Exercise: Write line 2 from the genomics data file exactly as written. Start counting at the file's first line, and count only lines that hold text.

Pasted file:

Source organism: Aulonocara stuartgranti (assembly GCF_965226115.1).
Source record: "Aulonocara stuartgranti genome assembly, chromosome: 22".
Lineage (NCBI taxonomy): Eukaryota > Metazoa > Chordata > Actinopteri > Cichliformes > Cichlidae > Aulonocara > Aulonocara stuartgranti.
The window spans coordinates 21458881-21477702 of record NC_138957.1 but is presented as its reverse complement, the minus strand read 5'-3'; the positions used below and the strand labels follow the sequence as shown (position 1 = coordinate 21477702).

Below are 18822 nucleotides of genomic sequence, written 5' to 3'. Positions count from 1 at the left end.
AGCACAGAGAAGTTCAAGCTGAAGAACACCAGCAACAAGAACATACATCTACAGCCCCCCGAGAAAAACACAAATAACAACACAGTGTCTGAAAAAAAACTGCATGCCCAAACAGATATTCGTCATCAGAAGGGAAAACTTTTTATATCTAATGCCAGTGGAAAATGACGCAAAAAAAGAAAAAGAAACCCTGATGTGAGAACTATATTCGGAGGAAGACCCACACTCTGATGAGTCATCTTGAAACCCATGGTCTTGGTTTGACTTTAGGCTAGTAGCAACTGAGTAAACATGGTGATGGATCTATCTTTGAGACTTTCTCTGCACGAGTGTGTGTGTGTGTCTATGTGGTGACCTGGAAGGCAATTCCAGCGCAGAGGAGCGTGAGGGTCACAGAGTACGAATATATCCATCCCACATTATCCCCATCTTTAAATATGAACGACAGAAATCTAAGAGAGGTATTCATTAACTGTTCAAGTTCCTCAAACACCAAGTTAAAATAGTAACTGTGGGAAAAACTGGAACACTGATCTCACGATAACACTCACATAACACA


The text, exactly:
Source record: "Aulonocara stuartgranti genome assembly, chromosome: 22".